The Fords moved to the Virginia suburbs of Washington, D.C., and lived there for twenty-five years. Gerald Ford rose to become the highest-ranking Republican in the House. After Spiro Agnew resigned as Vice President in 1973, President Richard Nixon appointed Gerald Ford to the position. He succeeded to the presidency in 1974, upon Nixon's resignation in the wake of the Watergate scandal.

The Fords, who were married 58 years until Gerald's death, were among the more openly affectionate First Couples in United States history. Neither was shy about their mutual love and equal respect, and they were known to have a strong personal and political partnership.

First Lady of the United States

National influence and candor

Vice President Gerald Ford is sworn in as the 38th President of the United States by Chief Justice Warren Burgerin the East Room at the White Houseas Betty Ford looks on.

Reporters wondered what kind of first lady Ford would be, as they thought her predecessor, Pat Nixon, as noted by one reporter, to be the "most disciplined, composed first lady in history." In the opinion of The New York Timesand several presidential historians, "Mrs. Ford's impact on American culture may be far wider and more lasting than that of her husband, who served a mere 896 days, much of it spent trying to restore the dignity of the office of the president."

Steinhauer of The New York Times described Ford as "a product and symbol of the cultural and political times — doing the Bump dance along the corridors of the White House, donning a mood ring, chatting on her CB radio with the handle First Mama — a housewife who argued passionately for equal rights for women, a mother of four who mused about drugs, abortion and premarital sex aloud and without regret." In 1975, in an interview with McCall's, Ford said that she was asked just about everything, except for how often she and the president had sex. "And if they'd asked me that I would have told them," she said, adding that her response would be, "As often as possible."

 
 

She was open about the benefits of psychiatric treatment, and spoke understandingly about marijuana use and premarital sex. The new First Lady noted during a televised White House tour that she and the President shared the same bed. Ford was a guest on 60 Minutes and, in a characteristically candid interview, she discussed how she would counsel her daughter if she was having an affair. She said she "would not be surprised" by that, and also acknowledged that her children may have experimented with marijuana, which was popular among the young. Some conservatives called her "No Lady" for her comments and demanded her "resignation", but her overall approval rating was at a high seventy-five percent. As she later said, during her husband's failed 1976 presidential campaign, "I would give my life to have Jerry have my poll numbers."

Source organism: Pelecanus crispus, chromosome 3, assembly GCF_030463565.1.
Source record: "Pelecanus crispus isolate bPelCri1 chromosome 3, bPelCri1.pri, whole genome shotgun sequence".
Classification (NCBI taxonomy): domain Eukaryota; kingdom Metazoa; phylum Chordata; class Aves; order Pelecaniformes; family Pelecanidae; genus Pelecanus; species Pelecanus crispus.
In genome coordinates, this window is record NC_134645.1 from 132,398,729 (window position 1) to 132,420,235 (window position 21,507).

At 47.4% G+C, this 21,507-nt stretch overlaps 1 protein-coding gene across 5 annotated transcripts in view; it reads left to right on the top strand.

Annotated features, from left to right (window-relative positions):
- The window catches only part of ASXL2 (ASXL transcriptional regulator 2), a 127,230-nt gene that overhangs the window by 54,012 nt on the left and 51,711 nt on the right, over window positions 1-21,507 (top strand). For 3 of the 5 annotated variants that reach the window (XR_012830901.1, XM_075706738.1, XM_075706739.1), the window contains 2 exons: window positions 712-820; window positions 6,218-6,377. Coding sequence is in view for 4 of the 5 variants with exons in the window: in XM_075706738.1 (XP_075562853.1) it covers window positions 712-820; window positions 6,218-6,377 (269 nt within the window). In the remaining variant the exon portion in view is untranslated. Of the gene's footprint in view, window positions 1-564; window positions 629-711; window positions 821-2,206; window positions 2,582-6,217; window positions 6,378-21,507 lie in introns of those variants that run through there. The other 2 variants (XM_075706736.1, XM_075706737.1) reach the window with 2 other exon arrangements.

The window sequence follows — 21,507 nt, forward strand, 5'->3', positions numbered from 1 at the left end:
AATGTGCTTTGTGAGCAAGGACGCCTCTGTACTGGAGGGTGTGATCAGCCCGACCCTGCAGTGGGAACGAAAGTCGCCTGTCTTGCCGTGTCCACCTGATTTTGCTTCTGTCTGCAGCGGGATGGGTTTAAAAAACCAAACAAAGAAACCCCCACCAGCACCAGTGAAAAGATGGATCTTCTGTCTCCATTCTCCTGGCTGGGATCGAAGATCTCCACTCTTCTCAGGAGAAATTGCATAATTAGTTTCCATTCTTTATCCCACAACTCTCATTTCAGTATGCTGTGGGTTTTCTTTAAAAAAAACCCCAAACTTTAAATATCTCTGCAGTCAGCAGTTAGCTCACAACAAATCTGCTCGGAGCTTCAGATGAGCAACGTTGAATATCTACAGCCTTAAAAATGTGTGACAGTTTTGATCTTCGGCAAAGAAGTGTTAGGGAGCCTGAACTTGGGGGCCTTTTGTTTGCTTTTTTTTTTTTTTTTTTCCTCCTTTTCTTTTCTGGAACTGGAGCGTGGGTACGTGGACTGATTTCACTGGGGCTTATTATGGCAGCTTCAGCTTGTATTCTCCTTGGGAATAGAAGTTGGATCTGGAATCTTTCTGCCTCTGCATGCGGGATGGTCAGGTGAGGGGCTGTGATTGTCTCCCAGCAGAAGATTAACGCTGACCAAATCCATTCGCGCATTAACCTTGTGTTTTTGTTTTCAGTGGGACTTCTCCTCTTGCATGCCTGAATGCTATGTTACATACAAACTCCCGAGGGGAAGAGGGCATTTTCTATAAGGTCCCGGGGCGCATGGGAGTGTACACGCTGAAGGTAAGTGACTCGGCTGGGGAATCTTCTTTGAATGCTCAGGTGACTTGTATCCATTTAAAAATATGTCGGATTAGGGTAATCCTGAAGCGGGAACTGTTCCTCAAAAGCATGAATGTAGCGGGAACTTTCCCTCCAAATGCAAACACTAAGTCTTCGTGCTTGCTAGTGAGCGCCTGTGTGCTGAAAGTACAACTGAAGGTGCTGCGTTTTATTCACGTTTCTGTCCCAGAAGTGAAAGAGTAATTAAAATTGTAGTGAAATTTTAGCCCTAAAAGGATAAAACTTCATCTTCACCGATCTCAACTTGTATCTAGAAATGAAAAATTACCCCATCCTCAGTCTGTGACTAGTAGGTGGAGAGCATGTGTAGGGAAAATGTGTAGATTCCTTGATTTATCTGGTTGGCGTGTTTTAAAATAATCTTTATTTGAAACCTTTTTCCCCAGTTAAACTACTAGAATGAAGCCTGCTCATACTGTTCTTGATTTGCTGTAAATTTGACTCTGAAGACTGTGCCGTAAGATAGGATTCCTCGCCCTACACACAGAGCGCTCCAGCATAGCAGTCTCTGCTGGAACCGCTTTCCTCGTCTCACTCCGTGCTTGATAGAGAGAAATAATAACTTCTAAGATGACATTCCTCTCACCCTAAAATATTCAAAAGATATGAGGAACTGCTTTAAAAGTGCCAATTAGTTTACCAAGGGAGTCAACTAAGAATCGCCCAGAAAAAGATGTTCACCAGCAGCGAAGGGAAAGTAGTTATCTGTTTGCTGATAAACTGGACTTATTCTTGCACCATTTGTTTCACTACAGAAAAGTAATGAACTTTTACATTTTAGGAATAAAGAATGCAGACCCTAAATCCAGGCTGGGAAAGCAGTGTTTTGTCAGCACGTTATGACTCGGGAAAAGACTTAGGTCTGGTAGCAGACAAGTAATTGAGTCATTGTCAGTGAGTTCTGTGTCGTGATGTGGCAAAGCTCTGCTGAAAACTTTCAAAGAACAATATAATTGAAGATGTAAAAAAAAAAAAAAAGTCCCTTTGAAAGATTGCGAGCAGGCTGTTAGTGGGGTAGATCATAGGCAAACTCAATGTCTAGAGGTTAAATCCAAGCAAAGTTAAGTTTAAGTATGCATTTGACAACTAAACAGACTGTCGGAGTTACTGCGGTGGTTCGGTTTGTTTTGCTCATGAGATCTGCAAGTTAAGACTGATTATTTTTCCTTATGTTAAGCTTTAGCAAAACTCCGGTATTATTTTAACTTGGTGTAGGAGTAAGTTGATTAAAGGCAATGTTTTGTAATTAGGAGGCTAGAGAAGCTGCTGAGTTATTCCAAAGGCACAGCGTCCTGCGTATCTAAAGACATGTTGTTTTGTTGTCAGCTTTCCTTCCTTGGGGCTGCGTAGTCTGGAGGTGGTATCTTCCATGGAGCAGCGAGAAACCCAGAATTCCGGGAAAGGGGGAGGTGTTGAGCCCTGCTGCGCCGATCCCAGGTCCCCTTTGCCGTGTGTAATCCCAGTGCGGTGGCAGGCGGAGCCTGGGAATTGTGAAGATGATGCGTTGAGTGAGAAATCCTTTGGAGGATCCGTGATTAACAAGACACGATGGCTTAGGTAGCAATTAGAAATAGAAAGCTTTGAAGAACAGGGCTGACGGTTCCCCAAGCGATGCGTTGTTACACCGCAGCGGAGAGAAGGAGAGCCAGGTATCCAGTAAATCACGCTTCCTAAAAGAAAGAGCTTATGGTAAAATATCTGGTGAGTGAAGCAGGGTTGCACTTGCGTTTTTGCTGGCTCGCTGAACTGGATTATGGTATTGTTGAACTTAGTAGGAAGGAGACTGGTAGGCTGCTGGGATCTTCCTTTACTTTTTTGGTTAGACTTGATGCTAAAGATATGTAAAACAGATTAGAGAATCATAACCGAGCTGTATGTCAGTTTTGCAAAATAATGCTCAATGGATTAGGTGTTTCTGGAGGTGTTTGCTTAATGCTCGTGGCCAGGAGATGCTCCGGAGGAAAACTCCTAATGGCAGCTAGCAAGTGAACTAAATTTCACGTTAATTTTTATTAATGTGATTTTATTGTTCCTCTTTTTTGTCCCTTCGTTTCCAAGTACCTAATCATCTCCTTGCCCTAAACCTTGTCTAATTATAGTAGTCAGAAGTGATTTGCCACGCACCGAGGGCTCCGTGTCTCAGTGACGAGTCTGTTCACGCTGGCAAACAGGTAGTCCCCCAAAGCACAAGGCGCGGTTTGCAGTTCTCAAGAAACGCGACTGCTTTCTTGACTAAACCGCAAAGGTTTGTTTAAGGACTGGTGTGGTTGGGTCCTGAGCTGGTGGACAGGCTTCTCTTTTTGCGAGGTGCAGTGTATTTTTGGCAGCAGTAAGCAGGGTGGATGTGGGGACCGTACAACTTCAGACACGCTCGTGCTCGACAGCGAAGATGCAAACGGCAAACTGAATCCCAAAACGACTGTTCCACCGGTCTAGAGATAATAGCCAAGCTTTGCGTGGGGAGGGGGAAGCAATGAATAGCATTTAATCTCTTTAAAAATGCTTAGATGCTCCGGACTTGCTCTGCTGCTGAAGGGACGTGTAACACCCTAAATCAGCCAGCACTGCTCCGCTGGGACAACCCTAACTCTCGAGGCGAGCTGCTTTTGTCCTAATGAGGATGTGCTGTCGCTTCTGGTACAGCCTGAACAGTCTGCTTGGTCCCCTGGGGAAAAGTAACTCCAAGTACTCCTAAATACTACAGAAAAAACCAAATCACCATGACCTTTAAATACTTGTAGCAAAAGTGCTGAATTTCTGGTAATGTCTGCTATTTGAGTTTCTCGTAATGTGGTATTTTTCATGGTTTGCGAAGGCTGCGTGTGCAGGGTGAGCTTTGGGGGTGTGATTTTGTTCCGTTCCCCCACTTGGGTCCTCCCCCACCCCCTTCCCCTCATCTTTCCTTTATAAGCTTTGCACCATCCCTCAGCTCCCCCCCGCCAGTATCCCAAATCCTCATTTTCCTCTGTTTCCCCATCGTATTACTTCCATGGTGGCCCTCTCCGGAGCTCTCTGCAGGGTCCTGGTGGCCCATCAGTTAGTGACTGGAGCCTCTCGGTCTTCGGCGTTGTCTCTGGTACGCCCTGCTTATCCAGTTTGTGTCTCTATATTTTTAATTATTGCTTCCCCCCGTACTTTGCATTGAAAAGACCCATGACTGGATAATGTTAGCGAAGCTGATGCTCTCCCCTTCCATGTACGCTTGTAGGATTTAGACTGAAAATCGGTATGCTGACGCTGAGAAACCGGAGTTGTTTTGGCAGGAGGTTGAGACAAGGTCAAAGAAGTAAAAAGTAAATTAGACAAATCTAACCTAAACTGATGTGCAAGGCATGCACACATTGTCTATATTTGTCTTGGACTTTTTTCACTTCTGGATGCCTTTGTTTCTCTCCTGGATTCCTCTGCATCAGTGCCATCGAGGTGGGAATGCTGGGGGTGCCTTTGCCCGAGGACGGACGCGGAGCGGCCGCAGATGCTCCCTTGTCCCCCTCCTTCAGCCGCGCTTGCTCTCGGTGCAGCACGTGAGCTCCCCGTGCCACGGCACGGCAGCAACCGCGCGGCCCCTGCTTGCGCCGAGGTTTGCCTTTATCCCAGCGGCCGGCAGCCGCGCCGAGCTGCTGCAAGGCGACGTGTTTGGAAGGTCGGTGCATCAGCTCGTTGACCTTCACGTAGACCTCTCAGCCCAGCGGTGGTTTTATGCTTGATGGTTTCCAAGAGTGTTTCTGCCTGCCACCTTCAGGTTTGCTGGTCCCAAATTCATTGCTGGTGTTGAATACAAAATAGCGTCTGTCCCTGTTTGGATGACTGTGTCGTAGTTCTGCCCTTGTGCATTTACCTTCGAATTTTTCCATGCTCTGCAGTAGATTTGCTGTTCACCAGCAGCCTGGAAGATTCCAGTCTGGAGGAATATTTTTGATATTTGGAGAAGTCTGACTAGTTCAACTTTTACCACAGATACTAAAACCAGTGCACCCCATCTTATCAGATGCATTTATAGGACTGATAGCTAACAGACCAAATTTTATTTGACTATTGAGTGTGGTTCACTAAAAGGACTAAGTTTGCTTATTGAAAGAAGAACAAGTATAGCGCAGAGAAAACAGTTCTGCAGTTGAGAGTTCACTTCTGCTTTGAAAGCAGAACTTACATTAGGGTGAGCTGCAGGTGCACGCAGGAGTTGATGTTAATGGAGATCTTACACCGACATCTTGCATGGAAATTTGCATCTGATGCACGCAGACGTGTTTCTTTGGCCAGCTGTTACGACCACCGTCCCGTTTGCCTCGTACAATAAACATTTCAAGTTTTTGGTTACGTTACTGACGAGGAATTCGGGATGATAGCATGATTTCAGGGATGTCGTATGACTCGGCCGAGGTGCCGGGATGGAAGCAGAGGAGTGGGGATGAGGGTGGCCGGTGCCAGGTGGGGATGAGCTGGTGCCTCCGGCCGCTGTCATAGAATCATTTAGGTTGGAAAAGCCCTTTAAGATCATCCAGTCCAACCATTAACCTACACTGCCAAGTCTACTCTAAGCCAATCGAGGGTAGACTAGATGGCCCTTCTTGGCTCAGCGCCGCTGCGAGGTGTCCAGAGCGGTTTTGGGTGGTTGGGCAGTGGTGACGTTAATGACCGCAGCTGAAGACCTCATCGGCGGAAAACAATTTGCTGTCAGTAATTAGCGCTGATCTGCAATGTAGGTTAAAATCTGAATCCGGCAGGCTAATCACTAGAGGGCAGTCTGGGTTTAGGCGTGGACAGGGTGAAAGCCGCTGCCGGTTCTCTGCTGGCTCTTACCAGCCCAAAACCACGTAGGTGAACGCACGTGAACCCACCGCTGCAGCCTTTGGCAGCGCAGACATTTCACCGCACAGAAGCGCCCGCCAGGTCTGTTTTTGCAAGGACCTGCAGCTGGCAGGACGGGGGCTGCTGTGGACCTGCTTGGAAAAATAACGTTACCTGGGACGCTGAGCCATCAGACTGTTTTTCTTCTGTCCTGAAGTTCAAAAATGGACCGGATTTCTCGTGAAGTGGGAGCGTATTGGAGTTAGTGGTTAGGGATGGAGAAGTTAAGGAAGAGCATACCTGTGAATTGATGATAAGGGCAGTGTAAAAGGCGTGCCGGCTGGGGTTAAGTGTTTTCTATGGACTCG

Her outspoken comments also caused President Ford's advisors dismay due to their attempts at restoring America's composure in the wake of Watergate.

Social policy and political activism

During her time as First Lady, Ford was an outspoken advocate of women's rights and was a prominent force in the Women's Movement of the 1970s. She supported the proposed ERA and lobbied state legislatures to ratify the amendment, and took on opponents of the amendment. She was also un-apologetically pro-choice. Her active political role prompted Time to call her the country's "Fighting First Lady" and name her a Woman of the Year in 1975, as representing American women, along with other feminist icons.

In May 1975, during a four-day trip, Ford met with former Prime Minister of the Republic of Vietnam Nguyễn Cao Kỳ to discuss Southeast Asia refugees, Ford afterward stating she was impressed with the conduct of the refugees.

On June 30, 1976, Ford attended the opening of "Remember the Ladies", a Revolutionary War era women exhibit. She drew boos from demonstrators against the Equal Rights Amendment in stating, "This exhibit about neglected Americans should give us strength and courage to seek equal rights for women today."

For a time, it was unclear whether Gerald Ford shared his wife's pro-choice viewpoint. In December 1999, he told interviewer Larry King that he, too, was pro-choice and had been criticized for that stance by conservative forces within the Republican Party.

 

Conceding the 1976 election

Betty Ford reads her husband's concession speech to the press

After Gerald Ford's defeat by Jimmy Carter in the 1976 presidential election she delivered her husband's concession speech because he had lost his voice while campaigning.

On January 19, 1977, Betty Ford used her training as a Martha Graham dancer to jump up on the Cabinet Room table. Someone took a photo of her on the table. A Ford family friend said Gerald Ford "about fell off his chair" when he saw the photo for the first time.

Betty Ford